Stories by Chineme Okafor in Abuja
A new report has stated that electricity distribution companies (Discos) in Nigeria can make annual savings of between $30 and $60 million by using mini grid solutions to supply electricity to consumers within their networks.
Titled ‘Electrifying the Underserved: Collaborative Business Models for Developing Mini grids Under the Grid’ the report was funded by Shell seeded investor – All On and produced by Rocky Mountain Institute (RMI), Clean Tech Hub and Energy Market and Rates Consultants (EMRC).
The report made available to THISDAY, described the four business models that are practical solutions to guide stakeholders through the process of implementing under-grid mini grids in Nigeria.
According to the report, these solutions were pathway to implementing under-grid mini grids that have the potential to save Discos and communities millions of dollars while dramatically expanding the market for distributed energy resources in Nigeria.
It stated that communities under the grid were either unserved or underserved by their electric utility and are then forced to supplement with expensive diesel or petrol generator sets instead of grid power.
The report equally explained that under-grid mini grids up to one megawatt (MW) in size can solve this challenge, adding that the complex decisions that make up under-grid mini grid business models were looked into in the study with the goal of accelerating the market and enabling the many interested stakeholders to act.
“In Nigeria alone, thousands of rural communities could be best served by under-grid mini grids. Implementing 4,000 under-grid mini grid projects has the potential to save Nigerian distribution companies $30 – $60 million annually while offering mini grid owners $1 billion in annual revenue and saving communities $170 million in yearly energy expenditures.
“The opportunity continues to scale to Nigerian peri-urban communities – where higher loads strengthen the business case for mini grids – and underserved communities throughout sub-Saharan Africa and the world,” it explained.
It quoted the said Chief Executive Officer (CEO) of Clean Technology Hub, Ifeoma Malo, to have said that: “The growth of the energy access sector in Nigeria is evident in the growing interest of distribution companies in increasingly exploring ways to grow their market base and meet underserved needs. This report will be a pivotal guide for mini grid developers, investors, and distribution companies in deciding the best business models for a ready market of energy-hungry consumers.”
Similarly, James Sherwood, who is a principal at RMI, and coauthor of the study stated that: “Under-grid mini grids are a promising and commercially viable solution that can deliver reliable electricity to hundreds of thousands of Nigerians today.”
Sherwood, added that: “The business models outlined in this report can kickstart the under-grid mini grid industry in Nigeria by providing guidance on how to start projects, which will provide a precedent for private sector, community and utility collaboration that is applicable across many other countries in sub-Saharan Africa and around the world.”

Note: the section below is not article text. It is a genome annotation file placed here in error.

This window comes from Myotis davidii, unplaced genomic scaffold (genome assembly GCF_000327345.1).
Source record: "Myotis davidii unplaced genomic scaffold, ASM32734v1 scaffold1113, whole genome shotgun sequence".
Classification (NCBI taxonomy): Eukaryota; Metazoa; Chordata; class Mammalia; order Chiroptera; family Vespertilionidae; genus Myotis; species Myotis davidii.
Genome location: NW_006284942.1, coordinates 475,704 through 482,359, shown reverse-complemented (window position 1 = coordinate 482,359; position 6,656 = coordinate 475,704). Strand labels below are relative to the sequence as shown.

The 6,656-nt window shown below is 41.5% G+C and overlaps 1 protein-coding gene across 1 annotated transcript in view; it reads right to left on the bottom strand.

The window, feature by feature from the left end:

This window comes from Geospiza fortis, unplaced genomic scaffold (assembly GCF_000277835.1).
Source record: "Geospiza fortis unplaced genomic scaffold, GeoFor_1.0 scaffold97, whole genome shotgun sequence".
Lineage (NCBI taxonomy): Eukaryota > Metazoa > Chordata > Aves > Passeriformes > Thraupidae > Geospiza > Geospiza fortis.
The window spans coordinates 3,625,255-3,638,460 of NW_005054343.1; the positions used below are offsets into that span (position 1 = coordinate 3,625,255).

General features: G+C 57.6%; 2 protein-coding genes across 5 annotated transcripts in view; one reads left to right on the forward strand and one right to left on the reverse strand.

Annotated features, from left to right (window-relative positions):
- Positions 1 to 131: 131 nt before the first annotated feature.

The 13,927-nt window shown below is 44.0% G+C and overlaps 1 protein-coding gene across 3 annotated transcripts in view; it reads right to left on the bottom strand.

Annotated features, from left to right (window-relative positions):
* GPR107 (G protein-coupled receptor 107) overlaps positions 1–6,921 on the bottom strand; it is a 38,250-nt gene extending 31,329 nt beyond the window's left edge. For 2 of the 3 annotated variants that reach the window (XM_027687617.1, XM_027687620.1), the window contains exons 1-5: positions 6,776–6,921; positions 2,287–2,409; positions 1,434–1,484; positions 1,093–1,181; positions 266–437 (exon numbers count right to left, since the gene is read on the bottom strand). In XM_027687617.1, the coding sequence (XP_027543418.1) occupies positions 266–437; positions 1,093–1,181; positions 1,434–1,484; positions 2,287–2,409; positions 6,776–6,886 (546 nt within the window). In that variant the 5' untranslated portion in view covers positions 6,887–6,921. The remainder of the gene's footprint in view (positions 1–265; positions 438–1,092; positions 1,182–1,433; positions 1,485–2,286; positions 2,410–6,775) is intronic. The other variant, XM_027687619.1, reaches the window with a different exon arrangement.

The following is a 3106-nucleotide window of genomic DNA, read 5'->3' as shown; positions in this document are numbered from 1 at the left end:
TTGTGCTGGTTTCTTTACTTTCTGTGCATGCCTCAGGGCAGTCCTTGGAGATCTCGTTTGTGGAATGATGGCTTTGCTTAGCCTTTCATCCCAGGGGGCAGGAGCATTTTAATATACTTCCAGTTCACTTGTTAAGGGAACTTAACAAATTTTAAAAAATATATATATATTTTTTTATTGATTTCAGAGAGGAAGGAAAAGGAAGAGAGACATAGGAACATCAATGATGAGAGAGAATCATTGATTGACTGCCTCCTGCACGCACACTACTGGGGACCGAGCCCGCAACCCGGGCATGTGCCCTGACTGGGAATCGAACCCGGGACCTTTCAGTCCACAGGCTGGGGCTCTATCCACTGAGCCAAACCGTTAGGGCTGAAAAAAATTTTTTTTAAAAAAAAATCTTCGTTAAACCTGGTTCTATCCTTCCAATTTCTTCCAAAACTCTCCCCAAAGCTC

According to the CEO of All On, Dr. Wiebe Boer, “the under-grid mini grid business models introduced through this research provide a framework for mini grid developers, distribution companies and communities to collaborate to provide reliable, affordable and sustainable power at scale to millions of underserved, low-income households and SME customers across Nigeria. We need collaborative approaches like these to address Nigeria’s energy access gap and improve livelihoods nationwide.”
The report stated that the four business models that can be implemented under today’s social, political, and economic environment include a mini grid operator-led approach, in which a private mini grid operator leads development in consultation across the distribution company and community; a special purpose vehicle (SPV)-led model, wherein the SPV may include distribution company investors; a cooperative-led approach formed by the community to lead mini grid development; and a collaborative SPV-led model wherein ownership and operation are shared among stakeholders.
These business models it added were developed with extensive stakeholder consultation and consideration of commercial dynamics and regulatory frameworks in the Nigerian Electricity Supply Industry (NESI) to ensure successful project implementation that meets the needs of all actors.
According to it, the most critical aspect of each business model remained the requirement for multiple project participants to work together towards a common outcome.
“Executed projects need to reflect real community needs while working within Nigerian regulation to support customer well-being and economic development,” the report noted.
On the basis of this, a senior consultant at EMRC, Oladiran Adesua, stated that: “The four business models discussed in this report explore the possibility of developing an under-grid mini grid in Nigeria which presents an opportunity for improved energy access to unserved and underserved communities, developers to make returns on their investment and existing electricity distribution companies to reduce losses.”